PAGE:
Thiel graduated from Stanford University and was a founder of PayPal. He was an early investor in Facebook and also created the Thiel Foundation and Fellowship, which is geared towards promoting innovation and “freedom in all its dimensions.” His current billion-dollar venture, Palantir, provides big-data tools to the NSA, CIA, domestic law enforcement, corporations and non-profits interested in mining large, heterogenous data sets.
Willow Bay, director of the journalism school, introduced Thiel with a nod to one his signature provocations: paying young “Thiel fellows” $100,000 to skip college and go directly into entrepreneurship.
“[You’ve] sparked a debate between learning and formal education,” Bay said, “but you have an open invitation to come back and teach here at Annenberg.”
Thiel had just stepped off a flight from Berlin but did not miss a beat, giving the assembled audience a powerful lecture on innovation and the need to keep “searching for secrets.” Elaborating on themes contained in his new book on economics and society, “Zero to One: Notes on Startups, or How to Build the Future,” Thiel urged listeners to keep developing themselves and their skills, and to also refuse pessimism when it comes to pursuing their dreams and ideas.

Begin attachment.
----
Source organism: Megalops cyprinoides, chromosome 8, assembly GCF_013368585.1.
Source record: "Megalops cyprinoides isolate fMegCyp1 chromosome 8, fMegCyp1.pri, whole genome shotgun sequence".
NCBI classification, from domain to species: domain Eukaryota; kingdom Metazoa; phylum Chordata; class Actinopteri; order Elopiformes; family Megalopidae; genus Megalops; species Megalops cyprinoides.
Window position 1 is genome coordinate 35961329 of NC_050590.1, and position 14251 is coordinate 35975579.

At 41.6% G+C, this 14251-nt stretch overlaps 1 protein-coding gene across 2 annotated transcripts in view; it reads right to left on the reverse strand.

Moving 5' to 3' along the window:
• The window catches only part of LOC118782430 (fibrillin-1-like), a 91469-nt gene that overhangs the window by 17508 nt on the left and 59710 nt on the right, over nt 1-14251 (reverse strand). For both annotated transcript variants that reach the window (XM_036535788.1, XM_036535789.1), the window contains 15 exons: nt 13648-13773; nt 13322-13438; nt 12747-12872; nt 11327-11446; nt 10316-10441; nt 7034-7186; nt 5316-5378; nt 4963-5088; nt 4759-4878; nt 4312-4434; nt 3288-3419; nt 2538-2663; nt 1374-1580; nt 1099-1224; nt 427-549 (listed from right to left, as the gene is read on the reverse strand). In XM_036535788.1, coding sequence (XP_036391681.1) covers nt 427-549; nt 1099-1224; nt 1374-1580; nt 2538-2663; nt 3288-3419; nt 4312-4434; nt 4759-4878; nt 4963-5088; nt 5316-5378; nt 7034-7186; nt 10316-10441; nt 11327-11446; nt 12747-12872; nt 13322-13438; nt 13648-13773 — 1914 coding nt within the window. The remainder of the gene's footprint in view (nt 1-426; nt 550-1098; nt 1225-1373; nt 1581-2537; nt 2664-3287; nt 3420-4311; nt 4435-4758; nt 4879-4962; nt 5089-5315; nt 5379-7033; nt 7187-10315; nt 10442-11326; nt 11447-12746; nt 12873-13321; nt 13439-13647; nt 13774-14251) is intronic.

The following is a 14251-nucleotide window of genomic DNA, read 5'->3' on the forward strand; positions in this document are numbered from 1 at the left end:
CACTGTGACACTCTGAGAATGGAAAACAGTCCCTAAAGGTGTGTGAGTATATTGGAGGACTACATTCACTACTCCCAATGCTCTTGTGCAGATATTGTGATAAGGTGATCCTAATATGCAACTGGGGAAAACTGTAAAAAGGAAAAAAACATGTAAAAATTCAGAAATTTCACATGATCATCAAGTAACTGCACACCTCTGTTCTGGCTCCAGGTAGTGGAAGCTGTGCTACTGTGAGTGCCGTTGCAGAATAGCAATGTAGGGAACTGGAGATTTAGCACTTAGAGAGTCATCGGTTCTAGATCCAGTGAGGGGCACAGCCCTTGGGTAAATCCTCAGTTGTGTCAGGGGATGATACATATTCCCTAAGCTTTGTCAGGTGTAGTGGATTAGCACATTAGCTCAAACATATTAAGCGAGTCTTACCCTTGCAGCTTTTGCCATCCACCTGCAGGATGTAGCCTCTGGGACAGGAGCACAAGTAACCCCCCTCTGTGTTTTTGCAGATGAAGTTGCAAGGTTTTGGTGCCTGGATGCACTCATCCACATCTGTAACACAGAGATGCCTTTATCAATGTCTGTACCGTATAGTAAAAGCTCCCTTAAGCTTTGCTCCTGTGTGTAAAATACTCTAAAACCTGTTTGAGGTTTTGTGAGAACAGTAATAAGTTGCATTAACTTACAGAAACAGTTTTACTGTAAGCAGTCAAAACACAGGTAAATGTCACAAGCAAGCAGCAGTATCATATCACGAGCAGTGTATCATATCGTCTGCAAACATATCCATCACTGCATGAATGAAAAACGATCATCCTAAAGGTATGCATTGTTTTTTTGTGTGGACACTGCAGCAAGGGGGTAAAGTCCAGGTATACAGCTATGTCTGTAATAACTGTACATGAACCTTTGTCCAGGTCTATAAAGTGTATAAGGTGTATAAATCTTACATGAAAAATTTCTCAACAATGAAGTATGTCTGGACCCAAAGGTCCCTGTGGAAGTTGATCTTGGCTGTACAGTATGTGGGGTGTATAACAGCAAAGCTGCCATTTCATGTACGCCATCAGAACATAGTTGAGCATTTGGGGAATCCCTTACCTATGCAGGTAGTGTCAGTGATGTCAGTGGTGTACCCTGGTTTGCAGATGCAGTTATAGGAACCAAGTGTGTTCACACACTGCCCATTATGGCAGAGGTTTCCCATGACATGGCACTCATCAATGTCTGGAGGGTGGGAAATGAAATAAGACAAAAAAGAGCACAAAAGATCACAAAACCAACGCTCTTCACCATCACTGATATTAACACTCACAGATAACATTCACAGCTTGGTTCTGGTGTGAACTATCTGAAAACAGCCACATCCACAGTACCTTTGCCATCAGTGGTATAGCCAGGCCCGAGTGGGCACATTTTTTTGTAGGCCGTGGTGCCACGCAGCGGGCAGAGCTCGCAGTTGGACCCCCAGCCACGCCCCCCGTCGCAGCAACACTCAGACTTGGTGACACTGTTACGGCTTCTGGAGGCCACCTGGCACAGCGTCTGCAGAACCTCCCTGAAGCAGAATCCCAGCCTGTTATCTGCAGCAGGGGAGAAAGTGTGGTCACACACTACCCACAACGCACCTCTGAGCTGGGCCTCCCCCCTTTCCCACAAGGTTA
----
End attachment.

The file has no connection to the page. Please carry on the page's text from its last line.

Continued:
“It’s self-defeating telling ourselves ‘it’s impossibly hard’ or that there are no more secrets left to find,” Thiel said. “[Innovation] involves something idiosyncratic. It will come from a new category no one is thinking about.”
“I read his book and wanted to hear him elaborate on concepts from the book,” Marshall masters student Anthony Vassallo said. “One of the concepts he asserts is that you need to monopolize a function to play in a bigger market. He makes a lot of aggressive statements and I wanted to hear more about that off the pages of his book.”
Questions from the audience focused mainly on the growth successful startups, but author and School of Communication professor Robert Scheer wondered whether technologies like those pioneered by Palantir could have negative implications for privacy and democracy.
Thiel’s response was it is only through the deployment of more sophisticated technology that we become truly secure.
“I think the [goal] for information technology is more security with fewer privacy violations,” Thiel said.
The overflow event filled much of Wallis Annenberg Hall, with the crowd spilling out of the auditorium and into the forum space, where attendees watched a livestream of Thiel’s remarks on the media wall. For director Bay, the new building’s ability to host multifaceted discussions was one of the most exciting parts about the event.
“I think his message is about thinking in unconventional ways; not simply following conventional wisdom; not simply following the conventional path,” Bay said. “And I think in journalism there have never been more opportunities to do that. There have never been more tools available to really push the boundaries of what we know across platforms and across formats.”
Following the question and answer period, Thiel signed copies of “Zero to One.”